A Multimedia Approach
The results are evident: The drop rate from hybrid and distance learning courses has been comparable to those of conventional course instruction, says Manning. She believes that both the increasing effectiveness of the technologies and an accelerating familiarity with the process of electronically teaching and learning have contributed to the distance learning program's success. "There's going to be early adopters on both sides, students and teachers," she observes. "But at some point, the level of comfort in doing it this way begins to even out."

cast:stream's multimedia approach has helped this process considerably, Manning explains. The system's ability to present real-time graphics and live presentations—in sync with video and audio—keeps the informational exchange process seamless. The system's integrated IM chat capability allows for real-time dialog exchange between the instructor/moderator and students in various locations on campus and at home.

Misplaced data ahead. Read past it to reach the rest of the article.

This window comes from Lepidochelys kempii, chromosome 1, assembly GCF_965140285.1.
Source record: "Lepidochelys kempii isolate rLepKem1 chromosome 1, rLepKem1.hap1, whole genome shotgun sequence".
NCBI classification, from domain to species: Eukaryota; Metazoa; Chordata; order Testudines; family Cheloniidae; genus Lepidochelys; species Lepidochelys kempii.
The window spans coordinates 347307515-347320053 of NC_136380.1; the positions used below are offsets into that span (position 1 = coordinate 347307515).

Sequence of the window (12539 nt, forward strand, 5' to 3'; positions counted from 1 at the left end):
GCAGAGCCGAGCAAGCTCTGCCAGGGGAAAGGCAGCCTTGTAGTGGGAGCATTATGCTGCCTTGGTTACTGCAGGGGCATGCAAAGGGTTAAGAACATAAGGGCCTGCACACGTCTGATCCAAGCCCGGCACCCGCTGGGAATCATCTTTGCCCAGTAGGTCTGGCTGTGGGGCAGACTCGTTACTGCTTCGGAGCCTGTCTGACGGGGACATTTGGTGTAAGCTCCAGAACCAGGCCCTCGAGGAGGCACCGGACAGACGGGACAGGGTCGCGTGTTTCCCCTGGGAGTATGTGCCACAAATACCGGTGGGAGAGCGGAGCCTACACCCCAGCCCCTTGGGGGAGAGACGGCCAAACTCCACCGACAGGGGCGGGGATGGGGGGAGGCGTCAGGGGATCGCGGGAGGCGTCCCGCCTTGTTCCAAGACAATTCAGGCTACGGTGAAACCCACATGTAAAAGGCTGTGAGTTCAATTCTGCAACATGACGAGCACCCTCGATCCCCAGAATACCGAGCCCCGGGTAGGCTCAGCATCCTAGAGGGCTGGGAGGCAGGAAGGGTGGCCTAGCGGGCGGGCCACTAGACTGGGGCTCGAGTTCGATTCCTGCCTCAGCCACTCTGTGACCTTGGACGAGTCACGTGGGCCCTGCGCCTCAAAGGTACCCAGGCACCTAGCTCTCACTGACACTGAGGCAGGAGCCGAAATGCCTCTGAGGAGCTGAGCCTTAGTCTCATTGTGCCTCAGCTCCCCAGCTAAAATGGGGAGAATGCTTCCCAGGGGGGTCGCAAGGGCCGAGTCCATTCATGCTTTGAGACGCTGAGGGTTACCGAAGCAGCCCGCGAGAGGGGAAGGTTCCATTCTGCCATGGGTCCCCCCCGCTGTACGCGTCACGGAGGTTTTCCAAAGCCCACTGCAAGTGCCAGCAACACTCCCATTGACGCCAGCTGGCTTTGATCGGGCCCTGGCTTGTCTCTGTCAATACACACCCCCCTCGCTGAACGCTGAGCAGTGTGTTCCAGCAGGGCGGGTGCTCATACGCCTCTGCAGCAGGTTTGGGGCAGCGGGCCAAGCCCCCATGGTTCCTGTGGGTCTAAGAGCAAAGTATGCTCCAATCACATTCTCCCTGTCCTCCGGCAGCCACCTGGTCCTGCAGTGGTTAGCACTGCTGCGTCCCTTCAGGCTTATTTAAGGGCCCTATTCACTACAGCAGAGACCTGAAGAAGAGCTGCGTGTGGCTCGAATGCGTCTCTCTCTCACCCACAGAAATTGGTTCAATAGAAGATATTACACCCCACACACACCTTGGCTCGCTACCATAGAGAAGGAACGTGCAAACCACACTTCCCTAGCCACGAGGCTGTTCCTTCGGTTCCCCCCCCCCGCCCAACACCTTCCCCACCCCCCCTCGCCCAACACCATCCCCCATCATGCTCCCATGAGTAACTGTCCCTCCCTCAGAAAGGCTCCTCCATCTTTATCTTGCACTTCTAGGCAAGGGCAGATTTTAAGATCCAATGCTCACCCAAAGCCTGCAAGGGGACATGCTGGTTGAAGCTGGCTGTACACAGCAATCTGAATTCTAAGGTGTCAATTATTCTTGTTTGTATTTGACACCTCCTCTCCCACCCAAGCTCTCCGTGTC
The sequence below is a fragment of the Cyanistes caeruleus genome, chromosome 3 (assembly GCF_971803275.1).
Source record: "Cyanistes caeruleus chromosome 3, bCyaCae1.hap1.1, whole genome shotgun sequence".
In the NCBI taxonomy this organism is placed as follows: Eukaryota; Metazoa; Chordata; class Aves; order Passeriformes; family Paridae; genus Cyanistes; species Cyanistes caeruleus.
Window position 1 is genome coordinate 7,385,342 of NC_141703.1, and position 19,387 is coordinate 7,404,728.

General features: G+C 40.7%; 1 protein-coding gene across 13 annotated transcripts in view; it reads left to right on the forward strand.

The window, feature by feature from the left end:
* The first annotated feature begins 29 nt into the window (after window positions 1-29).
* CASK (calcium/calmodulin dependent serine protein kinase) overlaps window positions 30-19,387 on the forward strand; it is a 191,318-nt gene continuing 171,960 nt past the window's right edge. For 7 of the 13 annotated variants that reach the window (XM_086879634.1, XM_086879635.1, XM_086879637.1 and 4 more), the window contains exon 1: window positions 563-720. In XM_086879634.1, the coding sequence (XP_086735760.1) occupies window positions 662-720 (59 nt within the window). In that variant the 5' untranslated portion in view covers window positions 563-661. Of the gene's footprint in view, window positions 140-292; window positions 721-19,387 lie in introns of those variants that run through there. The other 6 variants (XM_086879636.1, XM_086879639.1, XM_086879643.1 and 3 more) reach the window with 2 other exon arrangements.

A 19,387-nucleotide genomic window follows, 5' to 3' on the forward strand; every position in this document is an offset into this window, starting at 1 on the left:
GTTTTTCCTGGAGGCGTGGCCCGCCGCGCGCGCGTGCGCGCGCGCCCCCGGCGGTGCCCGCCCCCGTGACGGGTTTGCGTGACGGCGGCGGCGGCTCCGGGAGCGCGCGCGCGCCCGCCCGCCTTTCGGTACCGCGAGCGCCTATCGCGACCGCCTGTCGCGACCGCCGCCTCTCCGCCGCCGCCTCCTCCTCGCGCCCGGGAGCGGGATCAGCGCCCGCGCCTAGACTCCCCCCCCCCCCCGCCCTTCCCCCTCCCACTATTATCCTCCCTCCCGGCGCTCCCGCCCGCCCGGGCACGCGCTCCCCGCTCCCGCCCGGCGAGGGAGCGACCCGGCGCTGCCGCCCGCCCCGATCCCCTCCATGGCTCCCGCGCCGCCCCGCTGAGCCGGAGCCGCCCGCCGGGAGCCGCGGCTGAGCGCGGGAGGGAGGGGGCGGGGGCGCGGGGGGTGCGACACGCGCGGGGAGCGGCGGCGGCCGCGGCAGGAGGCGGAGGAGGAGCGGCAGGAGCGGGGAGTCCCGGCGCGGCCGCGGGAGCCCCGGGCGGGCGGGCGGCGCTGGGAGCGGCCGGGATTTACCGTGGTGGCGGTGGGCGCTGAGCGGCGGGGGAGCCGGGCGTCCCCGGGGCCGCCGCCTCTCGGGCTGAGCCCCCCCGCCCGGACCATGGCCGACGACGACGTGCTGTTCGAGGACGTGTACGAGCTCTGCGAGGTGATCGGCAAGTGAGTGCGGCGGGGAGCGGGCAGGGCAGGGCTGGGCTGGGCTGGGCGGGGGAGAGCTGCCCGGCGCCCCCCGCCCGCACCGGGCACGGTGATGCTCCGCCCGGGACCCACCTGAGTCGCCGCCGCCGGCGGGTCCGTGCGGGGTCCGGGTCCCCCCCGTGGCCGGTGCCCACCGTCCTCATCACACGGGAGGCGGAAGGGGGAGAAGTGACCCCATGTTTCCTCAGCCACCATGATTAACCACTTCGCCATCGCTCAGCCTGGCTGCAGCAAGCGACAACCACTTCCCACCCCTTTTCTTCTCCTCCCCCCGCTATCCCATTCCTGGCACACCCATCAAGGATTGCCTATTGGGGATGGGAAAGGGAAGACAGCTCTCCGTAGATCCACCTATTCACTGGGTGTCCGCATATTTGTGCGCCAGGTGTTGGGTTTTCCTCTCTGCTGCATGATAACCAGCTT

Manning appreciates the support for widely accepted graphics and presentation programs and platforms that cast:stream supports, including PowerPoint and QuickTime. She also looks forward to the integration of even more broadly used presentation elements into systems like these, particularly tactile elements such as electronic whiteboards. The enthusiastic student response to the use of interactive teaching systems, combined with the power of third-party software, has led the school to consider a pilot program in which instructor aides work with teachers and moderators in handling what is becoming a dense flow of two-way information. "As the teacher is going through the presentation, he or she may sometimes need help moderating the flow on Instant Messages coming from students that the teacher needs to respond to," Manning explains.